promulgator


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prom·ul·gate

 (prŏm′əl-gāt′, prō-mŭl′gāt′)
tr.v. prom·ul·gat·ed, prom·ul·gat·ing, prom·ul·gates
1. To make known to the public; popularize or advocate: "Franklin ... first promulgated the idea of free public libraries" (Elaine Wagner).
2. To put (a law, for example) into effect by formal public announcement.

[Latin prōmulgāre, prōmulgāt-.]

prom′ul·ga′tion (prŏm′əl-gā′shən, prō′məl-) n.
prom′ul·ga′tor n.
ThesaurusAntonymsRelated WordsSynonymsLegend:
Noun1.promulgator - (law) one who promulgates laws (announces a law as a way of putting it into execution)
law, jurisprudence - the collection of rules imposed by authority; "civilization presupposes respect for the law"; "the great problem for jurisprudence to allow freedom while enforcing order"
lawgiver, lawmaker - a maker of laws; someone who gives a code of laws
References in classic literature ?
There are not wanting, it is true, some promulgators of paradoxes who maintain that there is no necessary connection between geometrical and moral Irregularity.
Kevin Hassett, the head of Trump's Council of Economic Advisers (and a friend), was the leading promulgator of this view.
Rooted in Zia's Ehtram-e-Ramazan Ordinance of 1981, the bill, much like it's promulgator, is embedded in an ideology of discrimination, fascism, xenophobia and ...
tourism can be a leading promulgator of gender equality as it offers a wide range of jobs for women,
ISLAMABAD -- Secretary-General United Nations World Tourism Organization (UNWTO) Zurab Poloskashvili has said tourism can be a leading promulgator of gender equality as it offers a wide range of jobs for women, particularly in developing regions and rural areas where women still face major hardships.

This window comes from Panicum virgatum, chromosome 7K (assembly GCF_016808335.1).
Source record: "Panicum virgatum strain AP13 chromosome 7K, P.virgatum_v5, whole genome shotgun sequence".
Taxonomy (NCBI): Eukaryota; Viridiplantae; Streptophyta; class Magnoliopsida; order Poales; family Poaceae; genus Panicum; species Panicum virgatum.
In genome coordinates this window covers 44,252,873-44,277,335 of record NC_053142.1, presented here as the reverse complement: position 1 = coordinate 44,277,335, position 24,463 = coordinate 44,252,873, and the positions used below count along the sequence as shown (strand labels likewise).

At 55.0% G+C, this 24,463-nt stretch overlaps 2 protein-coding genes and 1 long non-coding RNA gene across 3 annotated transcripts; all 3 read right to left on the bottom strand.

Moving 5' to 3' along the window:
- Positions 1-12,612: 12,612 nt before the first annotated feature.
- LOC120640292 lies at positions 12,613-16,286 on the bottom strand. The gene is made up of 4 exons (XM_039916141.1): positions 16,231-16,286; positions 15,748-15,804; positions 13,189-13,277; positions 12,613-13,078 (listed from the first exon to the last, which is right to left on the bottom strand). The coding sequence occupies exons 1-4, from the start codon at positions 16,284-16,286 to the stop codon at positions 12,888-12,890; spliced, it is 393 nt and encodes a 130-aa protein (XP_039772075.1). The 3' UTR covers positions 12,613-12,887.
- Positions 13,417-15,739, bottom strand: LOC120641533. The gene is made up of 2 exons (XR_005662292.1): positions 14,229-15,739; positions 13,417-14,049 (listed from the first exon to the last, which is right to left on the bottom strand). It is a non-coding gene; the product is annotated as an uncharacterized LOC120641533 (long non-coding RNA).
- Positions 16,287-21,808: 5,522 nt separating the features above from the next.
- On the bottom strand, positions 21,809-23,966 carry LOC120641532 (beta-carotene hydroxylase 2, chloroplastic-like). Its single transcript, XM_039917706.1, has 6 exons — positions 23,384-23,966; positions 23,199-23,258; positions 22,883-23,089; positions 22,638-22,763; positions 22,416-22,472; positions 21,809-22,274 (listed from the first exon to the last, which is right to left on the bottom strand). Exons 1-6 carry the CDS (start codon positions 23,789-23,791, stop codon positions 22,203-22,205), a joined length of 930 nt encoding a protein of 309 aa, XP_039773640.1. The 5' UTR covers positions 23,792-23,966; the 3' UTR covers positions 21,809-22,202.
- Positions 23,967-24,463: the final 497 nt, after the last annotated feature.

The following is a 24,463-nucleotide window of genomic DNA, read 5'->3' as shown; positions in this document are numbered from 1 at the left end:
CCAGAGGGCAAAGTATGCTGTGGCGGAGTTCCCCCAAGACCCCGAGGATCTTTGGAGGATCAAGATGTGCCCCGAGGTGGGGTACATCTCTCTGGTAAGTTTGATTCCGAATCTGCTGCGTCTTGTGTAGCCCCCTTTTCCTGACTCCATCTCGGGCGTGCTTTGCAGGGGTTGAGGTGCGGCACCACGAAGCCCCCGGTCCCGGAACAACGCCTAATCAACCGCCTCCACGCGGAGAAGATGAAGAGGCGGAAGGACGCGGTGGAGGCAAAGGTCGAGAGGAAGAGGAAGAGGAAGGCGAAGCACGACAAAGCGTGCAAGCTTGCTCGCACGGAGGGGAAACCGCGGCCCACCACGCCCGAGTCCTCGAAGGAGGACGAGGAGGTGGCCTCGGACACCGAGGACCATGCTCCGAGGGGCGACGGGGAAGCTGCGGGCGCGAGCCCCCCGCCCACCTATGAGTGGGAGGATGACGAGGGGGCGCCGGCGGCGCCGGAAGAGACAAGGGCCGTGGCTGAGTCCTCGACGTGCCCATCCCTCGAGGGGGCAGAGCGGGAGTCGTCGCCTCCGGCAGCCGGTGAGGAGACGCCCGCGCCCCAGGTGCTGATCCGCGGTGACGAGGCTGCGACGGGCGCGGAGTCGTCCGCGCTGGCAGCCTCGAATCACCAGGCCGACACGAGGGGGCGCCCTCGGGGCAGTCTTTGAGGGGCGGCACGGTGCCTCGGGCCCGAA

Users can verify the correctness of smart contract by comparing the bytecode of source code provided by promulgator with the bytecode stored in blockchain.
Yet in reclassifying yesterday's hegemon as today's promulgator and respecter of norms, members of that establishment perpetrate a fraud.
Spencer, meanwhile, is usually seen as the primary promulgator of "social Darwinism," which became the handmaiden of both unfettered capitalism and what from today's perspective appear as thoroughly distasteful eugenicist theories.
Helen Young cites Martin as a promulgator of "gritty fantasy," whose work constitutes an indictment of earlier medievalist fantasists for their "unrealistic worlds and inauthentic invocations of history" (63).
PRBRES was tasked to be the policy maker, administrator of licensure examinations, promulgator, and enforcer of the rules and regulations necessary in carrying out the provisions of the law.
Starting with Julius Frauenstadt in chapter five, Beiser readily dispatches the assumption that Schopenhauer's proclaimed "apostle" was merely a promulgator. Frauenstadt served Schopenhauer best by playing the adversary, especially with respect to the latter's pessimism, which he found overweighed life's suffering in comparison to its pleasures.